With Pakistan arming itself with nuclear capable cruise missiles with stealth capabilities, a new dimension has been added to India’s maritime security challenges, says leading Indian defence expert retired Commodore C. Uday Bhaskar.
“Taking a leaf from China, Pakistan seems to be investing in cruise missiles,” he said, referring to Pakistan’s indigenously developed cruise missile Babur, which can carry both nuclear and conventional warheads.
“This has lowered the index of stability in the region,” Bhaskar said at an Asia-Pacific security seminar on India’s Maritime Security Challenges at the East-West Centre Tuesday.
But in dealing with issues ranging from low intensity conflict and piracy to major-power strategic contests, India’s key challenges were resource constraints, ship building capabilities, maritime infrastructure and the changing geo-political environment, he said.
The rapidly changing strategic environment in South Asia and emergence of an “extended global common” posed another challenge, said Bhaskar, currently a distinguished fellow with the Society for Policy Studies and a visiting fellow at the National Maritime Foundation in New Delhi.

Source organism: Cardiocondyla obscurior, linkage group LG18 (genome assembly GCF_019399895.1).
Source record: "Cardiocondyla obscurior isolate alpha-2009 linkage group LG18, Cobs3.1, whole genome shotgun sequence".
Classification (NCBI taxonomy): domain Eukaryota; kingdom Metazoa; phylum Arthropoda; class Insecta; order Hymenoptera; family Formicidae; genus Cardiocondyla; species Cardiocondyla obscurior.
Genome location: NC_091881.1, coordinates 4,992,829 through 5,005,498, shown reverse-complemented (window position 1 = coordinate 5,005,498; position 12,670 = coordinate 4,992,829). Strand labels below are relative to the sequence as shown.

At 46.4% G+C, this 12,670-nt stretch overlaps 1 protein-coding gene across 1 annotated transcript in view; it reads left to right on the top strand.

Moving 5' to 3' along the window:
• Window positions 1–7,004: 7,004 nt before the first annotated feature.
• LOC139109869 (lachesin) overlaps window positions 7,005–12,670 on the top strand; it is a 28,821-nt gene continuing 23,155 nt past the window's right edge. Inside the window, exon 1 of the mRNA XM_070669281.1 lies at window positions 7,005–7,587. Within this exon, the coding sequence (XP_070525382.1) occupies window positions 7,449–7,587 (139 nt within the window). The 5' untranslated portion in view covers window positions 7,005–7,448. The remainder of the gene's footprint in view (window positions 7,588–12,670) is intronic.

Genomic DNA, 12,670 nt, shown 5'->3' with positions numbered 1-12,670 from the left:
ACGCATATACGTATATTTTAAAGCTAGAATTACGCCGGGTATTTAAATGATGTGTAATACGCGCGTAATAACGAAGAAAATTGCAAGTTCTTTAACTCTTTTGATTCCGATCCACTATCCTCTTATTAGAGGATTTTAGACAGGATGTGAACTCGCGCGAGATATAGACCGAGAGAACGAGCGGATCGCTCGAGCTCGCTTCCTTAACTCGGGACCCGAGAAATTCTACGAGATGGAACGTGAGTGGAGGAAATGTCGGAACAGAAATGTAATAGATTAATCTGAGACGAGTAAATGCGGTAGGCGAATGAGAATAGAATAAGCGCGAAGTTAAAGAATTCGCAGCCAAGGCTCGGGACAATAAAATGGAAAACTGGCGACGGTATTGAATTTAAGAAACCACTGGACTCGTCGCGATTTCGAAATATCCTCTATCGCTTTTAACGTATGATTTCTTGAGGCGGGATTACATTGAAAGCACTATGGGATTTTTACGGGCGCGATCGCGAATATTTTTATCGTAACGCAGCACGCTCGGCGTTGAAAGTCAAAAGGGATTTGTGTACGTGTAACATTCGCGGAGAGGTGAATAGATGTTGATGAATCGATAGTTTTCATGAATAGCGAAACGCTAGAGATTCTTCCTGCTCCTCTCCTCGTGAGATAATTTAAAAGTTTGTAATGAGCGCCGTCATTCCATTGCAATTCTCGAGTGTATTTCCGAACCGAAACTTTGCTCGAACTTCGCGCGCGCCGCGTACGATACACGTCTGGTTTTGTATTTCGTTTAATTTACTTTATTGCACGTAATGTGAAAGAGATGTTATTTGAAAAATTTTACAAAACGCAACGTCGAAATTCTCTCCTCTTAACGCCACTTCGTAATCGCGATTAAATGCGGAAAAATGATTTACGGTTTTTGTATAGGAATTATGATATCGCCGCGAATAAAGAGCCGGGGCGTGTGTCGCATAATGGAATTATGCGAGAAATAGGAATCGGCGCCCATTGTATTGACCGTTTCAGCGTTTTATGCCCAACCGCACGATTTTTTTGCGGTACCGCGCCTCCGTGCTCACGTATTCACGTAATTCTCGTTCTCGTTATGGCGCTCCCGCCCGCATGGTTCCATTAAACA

Over the next decade, the US, China and India will form a critical strategic triangle and their individual relationships with the ASEAN, Iran and Pakistan will have significant regional and global implications, he said.
Given its distinctive geography and the recent shift of global maritime focus from the Atlantic-Pacific combine to the Indo-Pacific continuum, the importance of the Indian Ocean Region in India’s national security calculus has greatly increased in the post-Cold War/post 9-11 era, Bhaskar said.
Yet the Indian Navy mandated to address this wide spectrum security domain received about a sixth of an overall defence budget of less than $40 billion in fiscal 2012-13, he said.
He noted that within the Indian military matrix, the navy was referred to as the “Cinderella service”.
India’s ship building capabilities too were “not really flattering”, blighted as they were by time and cost overruns, Bhaskar said.
He listed the ability to build credibly fight capable ships as another key challenge.
The country’s maritime infrastructure too was “less than rudimentary”, he said. He added that that in terms of ports, India’s top port Mumbai was listed at the 30th spot in the world.
However, Bhaskar said there was a growing awareness at the national level that over the next two decades India’s future aspirations and anxieties will be increasingly shaped by its ability to address the challenges and opportunities of the maritime domain.